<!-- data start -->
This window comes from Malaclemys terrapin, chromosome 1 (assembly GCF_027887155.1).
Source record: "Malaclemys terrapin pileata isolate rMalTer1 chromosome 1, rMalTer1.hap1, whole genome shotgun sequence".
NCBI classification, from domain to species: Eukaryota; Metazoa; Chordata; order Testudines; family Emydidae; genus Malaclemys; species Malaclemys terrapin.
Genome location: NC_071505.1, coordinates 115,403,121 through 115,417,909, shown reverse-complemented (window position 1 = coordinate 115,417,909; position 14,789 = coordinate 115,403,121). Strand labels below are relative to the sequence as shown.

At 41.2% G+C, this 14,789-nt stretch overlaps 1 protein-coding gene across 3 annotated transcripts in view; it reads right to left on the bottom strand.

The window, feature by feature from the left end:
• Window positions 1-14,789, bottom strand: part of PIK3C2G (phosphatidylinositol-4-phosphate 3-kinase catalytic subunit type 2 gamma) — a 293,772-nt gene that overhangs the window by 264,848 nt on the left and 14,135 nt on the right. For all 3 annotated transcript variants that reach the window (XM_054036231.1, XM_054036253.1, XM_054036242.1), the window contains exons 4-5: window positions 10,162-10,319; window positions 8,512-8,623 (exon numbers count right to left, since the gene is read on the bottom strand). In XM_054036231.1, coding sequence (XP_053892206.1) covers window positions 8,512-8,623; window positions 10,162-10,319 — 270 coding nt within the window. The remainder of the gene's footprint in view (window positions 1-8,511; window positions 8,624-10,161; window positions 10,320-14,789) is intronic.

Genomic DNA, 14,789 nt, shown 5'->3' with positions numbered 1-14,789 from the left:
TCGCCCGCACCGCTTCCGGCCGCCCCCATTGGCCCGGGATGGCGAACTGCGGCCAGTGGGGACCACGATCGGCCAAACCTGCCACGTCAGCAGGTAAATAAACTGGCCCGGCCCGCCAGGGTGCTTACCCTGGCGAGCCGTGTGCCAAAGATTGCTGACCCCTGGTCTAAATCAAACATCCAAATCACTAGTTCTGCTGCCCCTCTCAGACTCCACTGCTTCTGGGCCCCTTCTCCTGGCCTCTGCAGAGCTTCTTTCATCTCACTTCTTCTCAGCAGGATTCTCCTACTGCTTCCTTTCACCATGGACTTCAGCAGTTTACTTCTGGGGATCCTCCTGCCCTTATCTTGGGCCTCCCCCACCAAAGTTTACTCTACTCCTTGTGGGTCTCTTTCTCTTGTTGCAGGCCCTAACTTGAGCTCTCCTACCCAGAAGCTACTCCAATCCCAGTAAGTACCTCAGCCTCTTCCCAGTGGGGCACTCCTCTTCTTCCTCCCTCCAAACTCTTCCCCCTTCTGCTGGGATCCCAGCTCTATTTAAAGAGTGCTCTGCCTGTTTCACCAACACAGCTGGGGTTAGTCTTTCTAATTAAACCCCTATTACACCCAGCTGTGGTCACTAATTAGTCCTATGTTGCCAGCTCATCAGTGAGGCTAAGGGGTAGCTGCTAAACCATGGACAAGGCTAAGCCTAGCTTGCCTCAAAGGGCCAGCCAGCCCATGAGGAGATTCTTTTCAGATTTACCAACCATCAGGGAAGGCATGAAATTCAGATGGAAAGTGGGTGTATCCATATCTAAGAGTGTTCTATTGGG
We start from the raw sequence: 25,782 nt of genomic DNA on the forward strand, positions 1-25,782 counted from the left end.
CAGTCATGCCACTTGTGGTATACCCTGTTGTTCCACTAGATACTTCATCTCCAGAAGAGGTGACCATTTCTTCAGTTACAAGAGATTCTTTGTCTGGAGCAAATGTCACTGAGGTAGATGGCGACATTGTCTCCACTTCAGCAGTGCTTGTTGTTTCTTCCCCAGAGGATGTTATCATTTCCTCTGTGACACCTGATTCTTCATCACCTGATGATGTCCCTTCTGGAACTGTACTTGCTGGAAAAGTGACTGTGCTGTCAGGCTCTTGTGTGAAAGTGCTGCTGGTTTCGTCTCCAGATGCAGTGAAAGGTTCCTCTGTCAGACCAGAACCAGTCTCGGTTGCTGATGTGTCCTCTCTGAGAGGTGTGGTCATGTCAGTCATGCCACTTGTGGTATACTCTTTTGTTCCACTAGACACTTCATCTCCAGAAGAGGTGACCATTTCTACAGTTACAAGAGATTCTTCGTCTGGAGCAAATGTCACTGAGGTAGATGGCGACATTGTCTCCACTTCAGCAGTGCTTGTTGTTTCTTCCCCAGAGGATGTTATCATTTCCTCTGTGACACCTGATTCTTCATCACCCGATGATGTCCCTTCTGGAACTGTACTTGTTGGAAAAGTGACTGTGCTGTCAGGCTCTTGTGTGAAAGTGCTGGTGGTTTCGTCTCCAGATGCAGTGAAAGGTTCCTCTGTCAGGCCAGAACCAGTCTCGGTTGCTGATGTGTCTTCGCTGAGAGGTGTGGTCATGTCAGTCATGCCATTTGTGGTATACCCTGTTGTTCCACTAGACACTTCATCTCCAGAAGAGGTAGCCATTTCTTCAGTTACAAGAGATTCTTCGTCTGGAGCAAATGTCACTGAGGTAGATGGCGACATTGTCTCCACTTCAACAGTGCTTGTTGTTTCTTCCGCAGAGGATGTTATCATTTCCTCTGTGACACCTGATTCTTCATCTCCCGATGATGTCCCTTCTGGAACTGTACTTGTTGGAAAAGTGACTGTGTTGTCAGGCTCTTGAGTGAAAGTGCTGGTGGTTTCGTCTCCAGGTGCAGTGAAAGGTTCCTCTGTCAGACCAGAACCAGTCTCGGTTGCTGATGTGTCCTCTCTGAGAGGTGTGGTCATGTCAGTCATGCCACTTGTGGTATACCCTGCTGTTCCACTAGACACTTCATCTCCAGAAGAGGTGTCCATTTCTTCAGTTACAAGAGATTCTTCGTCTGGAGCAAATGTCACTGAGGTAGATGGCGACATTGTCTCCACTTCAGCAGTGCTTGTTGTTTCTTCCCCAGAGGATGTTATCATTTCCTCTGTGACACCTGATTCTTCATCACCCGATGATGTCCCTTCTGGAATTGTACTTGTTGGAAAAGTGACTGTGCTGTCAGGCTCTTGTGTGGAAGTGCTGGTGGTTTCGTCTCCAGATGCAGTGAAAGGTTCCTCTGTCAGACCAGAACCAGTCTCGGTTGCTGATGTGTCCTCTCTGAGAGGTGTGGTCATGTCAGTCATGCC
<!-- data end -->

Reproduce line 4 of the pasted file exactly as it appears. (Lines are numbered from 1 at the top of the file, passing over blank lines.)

Genome location: NC_071505.1, coordinates 115,403,121 through 115,417,909, shown reverse-complemented (window position 1 = coordinate 115,417,909; position 14,789 = coordinate 115,403,121). Strand labels below are relative to the sequence as shown.